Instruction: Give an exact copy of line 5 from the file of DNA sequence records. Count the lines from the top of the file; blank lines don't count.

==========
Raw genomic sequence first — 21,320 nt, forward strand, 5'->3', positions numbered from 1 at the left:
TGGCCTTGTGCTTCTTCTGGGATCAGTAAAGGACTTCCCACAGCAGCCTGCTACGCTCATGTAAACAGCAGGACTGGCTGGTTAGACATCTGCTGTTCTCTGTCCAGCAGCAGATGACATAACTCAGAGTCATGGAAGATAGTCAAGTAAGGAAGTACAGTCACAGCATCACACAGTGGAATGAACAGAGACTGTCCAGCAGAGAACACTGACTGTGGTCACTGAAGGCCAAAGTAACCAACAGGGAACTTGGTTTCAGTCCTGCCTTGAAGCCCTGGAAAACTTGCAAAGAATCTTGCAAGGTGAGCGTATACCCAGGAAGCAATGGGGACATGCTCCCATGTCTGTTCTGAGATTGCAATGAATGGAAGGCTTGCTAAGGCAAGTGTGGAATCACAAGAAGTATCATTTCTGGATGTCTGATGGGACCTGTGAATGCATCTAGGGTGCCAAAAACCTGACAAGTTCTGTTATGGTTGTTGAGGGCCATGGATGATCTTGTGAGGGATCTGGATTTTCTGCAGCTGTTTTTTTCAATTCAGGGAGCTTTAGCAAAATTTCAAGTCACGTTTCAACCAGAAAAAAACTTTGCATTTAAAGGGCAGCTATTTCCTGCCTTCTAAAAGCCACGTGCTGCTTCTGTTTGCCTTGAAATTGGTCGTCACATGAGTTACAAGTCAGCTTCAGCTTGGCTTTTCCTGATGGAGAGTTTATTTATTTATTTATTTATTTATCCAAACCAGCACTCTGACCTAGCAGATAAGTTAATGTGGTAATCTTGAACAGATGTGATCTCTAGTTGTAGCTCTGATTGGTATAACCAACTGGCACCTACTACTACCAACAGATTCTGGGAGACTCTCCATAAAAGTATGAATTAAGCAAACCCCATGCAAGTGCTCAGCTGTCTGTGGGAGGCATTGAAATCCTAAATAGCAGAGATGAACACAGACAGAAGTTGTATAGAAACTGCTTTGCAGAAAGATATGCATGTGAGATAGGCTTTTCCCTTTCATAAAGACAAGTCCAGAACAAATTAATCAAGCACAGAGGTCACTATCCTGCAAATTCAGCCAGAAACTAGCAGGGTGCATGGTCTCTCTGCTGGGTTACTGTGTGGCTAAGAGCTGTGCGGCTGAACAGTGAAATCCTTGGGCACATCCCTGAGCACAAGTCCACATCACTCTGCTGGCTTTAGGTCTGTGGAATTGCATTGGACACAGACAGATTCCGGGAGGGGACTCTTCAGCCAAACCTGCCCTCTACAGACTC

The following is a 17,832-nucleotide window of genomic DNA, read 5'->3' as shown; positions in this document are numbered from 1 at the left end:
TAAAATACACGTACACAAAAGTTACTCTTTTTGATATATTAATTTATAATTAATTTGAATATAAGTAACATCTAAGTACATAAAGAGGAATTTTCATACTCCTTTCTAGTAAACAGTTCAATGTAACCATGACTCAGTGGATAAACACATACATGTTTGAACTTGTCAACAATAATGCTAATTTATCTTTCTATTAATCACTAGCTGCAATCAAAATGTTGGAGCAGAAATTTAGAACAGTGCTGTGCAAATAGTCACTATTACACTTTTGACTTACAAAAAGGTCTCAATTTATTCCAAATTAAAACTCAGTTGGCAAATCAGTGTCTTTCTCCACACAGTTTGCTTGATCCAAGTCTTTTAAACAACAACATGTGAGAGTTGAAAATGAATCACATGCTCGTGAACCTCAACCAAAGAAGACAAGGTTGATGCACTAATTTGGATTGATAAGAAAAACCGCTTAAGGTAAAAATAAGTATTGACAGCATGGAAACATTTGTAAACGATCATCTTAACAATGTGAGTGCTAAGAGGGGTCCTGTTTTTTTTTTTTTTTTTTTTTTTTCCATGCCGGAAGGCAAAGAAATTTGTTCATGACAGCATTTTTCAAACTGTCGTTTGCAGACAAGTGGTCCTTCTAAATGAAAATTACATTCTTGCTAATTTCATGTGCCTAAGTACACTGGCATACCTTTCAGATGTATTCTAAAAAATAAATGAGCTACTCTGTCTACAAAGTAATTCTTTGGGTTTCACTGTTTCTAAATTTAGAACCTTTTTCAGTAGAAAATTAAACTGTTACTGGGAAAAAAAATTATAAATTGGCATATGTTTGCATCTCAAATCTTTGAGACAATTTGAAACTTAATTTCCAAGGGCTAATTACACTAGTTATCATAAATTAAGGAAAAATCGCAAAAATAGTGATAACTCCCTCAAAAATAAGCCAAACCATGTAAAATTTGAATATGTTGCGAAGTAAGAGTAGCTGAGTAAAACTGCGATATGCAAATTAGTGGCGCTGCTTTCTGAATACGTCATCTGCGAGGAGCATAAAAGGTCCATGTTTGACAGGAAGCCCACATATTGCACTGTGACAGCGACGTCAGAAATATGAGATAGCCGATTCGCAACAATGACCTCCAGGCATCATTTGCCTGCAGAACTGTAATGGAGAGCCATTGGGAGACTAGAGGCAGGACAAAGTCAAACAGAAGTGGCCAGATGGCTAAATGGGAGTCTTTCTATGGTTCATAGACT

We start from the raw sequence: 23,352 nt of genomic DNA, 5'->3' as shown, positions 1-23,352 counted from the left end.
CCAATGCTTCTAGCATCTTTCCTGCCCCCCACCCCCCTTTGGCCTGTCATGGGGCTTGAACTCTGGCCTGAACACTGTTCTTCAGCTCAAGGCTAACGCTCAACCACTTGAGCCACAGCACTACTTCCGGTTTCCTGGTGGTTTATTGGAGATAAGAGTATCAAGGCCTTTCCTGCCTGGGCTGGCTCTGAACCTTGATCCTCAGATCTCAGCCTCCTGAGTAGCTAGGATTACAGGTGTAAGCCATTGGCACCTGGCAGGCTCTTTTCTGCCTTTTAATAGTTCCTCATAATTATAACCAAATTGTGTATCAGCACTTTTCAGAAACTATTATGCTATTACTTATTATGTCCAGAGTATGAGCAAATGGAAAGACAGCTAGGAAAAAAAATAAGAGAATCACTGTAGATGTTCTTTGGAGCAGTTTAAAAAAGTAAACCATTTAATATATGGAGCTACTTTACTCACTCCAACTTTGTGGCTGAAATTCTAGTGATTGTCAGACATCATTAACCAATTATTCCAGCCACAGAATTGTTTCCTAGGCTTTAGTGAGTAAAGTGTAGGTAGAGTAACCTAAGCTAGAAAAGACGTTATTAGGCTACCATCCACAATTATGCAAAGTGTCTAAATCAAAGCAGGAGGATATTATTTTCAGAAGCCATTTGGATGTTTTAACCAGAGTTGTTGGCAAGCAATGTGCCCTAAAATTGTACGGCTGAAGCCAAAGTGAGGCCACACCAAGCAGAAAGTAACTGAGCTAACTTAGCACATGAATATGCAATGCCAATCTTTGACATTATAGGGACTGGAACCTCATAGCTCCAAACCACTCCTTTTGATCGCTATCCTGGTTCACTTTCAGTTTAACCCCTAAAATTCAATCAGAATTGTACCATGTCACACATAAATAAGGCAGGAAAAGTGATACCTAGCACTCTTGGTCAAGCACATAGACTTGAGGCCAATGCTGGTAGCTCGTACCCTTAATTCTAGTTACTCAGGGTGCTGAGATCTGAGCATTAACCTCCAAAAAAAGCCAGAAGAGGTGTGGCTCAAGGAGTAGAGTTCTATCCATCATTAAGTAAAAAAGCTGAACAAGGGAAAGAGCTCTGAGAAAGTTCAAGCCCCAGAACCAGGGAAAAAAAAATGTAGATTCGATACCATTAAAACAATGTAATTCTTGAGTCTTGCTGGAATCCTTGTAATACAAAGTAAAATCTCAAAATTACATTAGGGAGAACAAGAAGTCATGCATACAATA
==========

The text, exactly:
We start from the raw sequence: 23,352 nt of genomic DNA, 5'->3' as shown, positions 1-23,352 counted from the left end.